BS”D Parashat Bo 5777

Rabbi Nachman Kahana

What Once Was, Will Occur Again

Our rabbis enacted the Pesach seder with its 15 functions and halachot to ensure that the memory of the miracles which HaShem performed for Am Yisrael in Egypt would not be forgotten.

Our ancestors sacrificed the korban pesach. So, the Torah commands that we do the same when the Bet HaMikdash is present on the Temple Mount. When the Bet HaMikdash was destroyed, our rabbis replaced the sacrifice with a symbolic piece of roast, commonly taken from the wing of a fowl. HaShem, via Moshe, commanded that the Jews at the first seder eat matzah and marror, and continue to do so at every subsequent seder.

Our rabbis ordained that we drink four cups of wine corresponding to the four stages of freedom which HaShem led us during the exodus.

However, there is a major element of that time which neither the Torah nor the rabbis included in the future sedarim or in its preparation – daubing blood on the mezuzot (door posts) and the lintels.

Why was this initial act of national emancipation not included in the pre-Seder ritual?

A cousin who lived in the States, told me of an unpleasant incident that occurred in her home close to Pesach. A Hispanic woman who cleaned her house every week for years, was working in the basement, when suddenly she screamed and came running up the stairs, grabbed her things and ran out of the house in a panic never to return. What ghosts had she seen there?

My cousin went down and noticed a small pool of borscht that she had made for Pesach in a corner of the sink. She concluded that the woman had seen the borscht, and true to what she was taught, believed that it was the blood of a gentile child which was being used in the baking of matzot.

The Torah and our rabbis were fully aware of the evil that lurks in the evil minds of Aisav’s descendants, and they attempted to preempt blood libels by omitting any use of blood on Pesach night.

An incident occurred that encapsulates the dire fate we suffered at the hands of European Christians during our 2000-year exile which the advent of Medinat Yisrael has reversed by 180 degrees.

It was Pesach eve in a small shtetel somewhere in Europe, that the body of a young boy was found near the river bank. The Jews knew that that night there would be a pogrom and they would all die.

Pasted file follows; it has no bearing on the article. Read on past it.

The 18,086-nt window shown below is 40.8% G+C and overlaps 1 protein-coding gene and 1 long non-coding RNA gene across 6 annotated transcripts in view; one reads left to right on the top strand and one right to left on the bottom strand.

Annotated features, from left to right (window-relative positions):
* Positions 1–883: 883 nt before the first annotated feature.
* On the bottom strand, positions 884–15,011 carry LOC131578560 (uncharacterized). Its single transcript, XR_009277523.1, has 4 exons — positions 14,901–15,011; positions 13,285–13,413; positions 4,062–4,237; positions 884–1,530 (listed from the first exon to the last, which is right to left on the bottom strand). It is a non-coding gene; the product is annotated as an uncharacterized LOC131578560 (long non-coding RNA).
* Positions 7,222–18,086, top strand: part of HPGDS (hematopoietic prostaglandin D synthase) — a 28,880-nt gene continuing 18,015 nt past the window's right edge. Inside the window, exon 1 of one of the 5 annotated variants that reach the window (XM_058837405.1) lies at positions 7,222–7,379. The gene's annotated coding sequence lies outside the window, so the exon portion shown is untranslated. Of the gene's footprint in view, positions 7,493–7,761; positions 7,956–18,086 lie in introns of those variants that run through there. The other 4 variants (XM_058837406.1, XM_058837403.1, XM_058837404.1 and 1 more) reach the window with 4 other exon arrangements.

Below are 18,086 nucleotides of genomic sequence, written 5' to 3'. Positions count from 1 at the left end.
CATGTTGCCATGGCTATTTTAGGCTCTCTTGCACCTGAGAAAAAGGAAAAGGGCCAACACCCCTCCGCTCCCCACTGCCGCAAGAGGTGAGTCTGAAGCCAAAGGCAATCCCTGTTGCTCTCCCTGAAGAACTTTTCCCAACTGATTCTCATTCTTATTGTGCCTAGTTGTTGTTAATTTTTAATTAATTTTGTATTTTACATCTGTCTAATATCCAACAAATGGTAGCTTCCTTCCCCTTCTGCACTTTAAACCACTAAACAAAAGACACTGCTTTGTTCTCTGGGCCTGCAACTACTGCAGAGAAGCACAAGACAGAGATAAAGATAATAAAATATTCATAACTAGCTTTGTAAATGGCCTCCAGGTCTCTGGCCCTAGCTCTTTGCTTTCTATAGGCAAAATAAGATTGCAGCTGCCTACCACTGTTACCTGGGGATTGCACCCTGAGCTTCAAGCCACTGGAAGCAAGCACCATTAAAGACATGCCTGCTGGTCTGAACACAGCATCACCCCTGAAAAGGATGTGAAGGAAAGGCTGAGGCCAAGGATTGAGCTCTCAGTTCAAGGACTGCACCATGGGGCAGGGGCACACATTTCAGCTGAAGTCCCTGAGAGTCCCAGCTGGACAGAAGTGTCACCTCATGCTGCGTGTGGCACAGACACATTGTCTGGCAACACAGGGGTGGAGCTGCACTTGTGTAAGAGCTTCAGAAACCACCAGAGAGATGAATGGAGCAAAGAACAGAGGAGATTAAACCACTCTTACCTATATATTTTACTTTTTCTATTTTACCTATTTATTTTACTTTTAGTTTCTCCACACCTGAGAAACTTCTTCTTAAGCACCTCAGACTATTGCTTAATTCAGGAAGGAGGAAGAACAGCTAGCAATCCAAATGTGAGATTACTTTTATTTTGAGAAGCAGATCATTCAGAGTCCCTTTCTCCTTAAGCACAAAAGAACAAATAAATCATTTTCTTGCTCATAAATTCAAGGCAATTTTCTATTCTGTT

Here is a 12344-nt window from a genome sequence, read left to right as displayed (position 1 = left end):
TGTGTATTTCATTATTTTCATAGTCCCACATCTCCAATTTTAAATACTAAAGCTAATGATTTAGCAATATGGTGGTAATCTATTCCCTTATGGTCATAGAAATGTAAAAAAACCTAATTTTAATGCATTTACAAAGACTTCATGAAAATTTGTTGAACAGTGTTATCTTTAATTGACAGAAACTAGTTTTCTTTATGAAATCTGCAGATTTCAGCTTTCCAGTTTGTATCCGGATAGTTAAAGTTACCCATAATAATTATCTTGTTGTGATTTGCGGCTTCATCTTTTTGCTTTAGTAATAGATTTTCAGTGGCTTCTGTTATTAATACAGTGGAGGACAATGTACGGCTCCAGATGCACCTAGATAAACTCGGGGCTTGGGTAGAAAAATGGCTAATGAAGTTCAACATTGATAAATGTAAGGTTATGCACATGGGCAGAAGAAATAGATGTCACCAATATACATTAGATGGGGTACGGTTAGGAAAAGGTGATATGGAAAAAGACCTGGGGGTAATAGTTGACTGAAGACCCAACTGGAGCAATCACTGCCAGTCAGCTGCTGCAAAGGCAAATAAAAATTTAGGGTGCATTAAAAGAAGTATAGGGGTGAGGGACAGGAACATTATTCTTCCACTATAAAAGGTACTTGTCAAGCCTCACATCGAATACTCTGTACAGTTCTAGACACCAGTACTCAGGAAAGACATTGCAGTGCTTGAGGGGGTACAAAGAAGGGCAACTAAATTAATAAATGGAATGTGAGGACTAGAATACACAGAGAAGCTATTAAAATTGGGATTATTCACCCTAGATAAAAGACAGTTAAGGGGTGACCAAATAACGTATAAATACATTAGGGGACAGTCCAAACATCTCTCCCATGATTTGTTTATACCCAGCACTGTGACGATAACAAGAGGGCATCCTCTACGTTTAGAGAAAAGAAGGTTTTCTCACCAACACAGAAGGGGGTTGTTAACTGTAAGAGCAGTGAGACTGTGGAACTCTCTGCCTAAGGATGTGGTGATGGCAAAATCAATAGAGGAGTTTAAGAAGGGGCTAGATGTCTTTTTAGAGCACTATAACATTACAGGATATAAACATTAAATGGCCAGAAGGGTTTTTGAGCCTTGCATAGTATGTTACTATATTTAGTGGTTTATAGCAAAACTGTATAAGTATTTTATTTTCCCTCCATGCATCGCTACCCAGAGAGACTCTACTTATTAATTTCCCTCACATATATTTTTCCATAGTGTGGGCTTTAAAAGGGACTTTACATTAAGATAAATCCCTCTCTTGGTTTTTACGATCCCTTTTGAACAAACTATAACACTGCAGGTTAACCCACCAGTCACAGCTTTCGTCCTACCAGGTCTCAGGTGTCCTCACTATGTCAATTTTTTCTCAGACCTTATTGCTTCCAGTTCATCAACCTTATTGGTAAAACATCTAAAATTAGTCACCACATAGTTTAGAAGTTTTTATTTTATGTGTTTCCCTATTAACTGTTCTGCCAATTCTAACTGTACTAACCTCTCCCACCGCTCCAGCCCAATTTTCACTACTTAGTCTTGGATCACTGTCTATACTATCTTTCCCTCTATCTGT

They came together in the local shul, sat on the ground, tore their clothing and recited vidui (confession before dying) and counted the last moments of their lives.

Suddenly the doors sprang open and the shamash came running in screaming happily, “Brothers and sisters we are saved. A miracle has occurred – it was the body of a Jewish boy!”

In the eyes of the “world” thousands of missiles and rockets can rain down on Israel killing and maiming Jews, with no international response or condemnation of the perpetrators. But when Tzahal retaliates and one Arab is killed, the world stands on its hind legs and barks out their condemnation of the bloodthirsty Israelis.

But, in fact, we are already deaf to the irrelevant hypocrisies of the gentile, whether they spring out of the UN Security Council, the General Assembly or from the front page of the NY Times. But, thank HaShem, the Medina has shown that today Jewish blood is a very valuable commodity. Black lives are important – to black people; white lives are important – to white people, but Jewish lives are important to the future of mankind.


When the time is right

The last year of our presence in Egypt was a remarkable time for the Jewish people. The ten plagues took on a ritual, wherein during the first three weeks of the month, Moshe would warn the Egyptians what awaited them; then the plague would be active for one week. During this year, the Jews did not suffer slavery. Egyptian society was in disarray. The Egyptians were too busy healing their own wounds to care about the slaves. The army of overseers were struggling to save themselves and the Jews sat back to enjoy the suffering of their cruel captives.

On this background the question is, why did the Jews not simply get up and leave Egypt?

They had wealth, the Egyptian vehicles were at their disposal and there was no one to prevent their leaving; except for one man – Moshe. Moshe held them back, claiming that the time had not yet arrived. It will happen when HaShem gives the order, because there is a Godly agenda that has to be played out.

From the first time that Moshe came before Paro to speak up for the Jews, he emphasized over and over one word “shlach” – send. You paro will send us out of Egypt. You will come to me on your knees and publicly acknowledge that your gods are irrelevant, and beg the Jewish people to leave. What was, will occur again.

Even when the Jewish nation will fulfill our historic destiny by returning to Eretz Yisrael and to HaShem in tshuva (repentance), the great saga of this world will not have been fulfilled. Like Paro who fell on his knees in total submission to HaShem, declaring the irrelevance of his gods and the falsehoods of his religious system; so too will the nations of the world, in our time, stand as one man and declare as in the words of the prophet Yirmiyahu (chap. 16,19-21):

יט) ה’ עזי ומעזי ומנוסי ביום צרה אליך גוים יבאו מאפסי ארץ ויאמרו אך שקר נחלו אבותינו הבל ואין בם מועיל:

כ) היעשה לו אדם אלהים והמה לא אלהים:

כא) לכן הנני מודיעם בפעם הזאת אודיעם את ידי ואת גבורתי וידעו כי שמי ה’: ס

HaShem, my strength and my fortress,

my refuge in time of distress,

to you the nations will come

from the ends of the earth and say,

“Our ancestors possessed nothing but false gods,

worthless idols that did them no good.


Shabbat Shalom,

Nachman Kahana

Copyright © 5777/2017 Nachman Kahana

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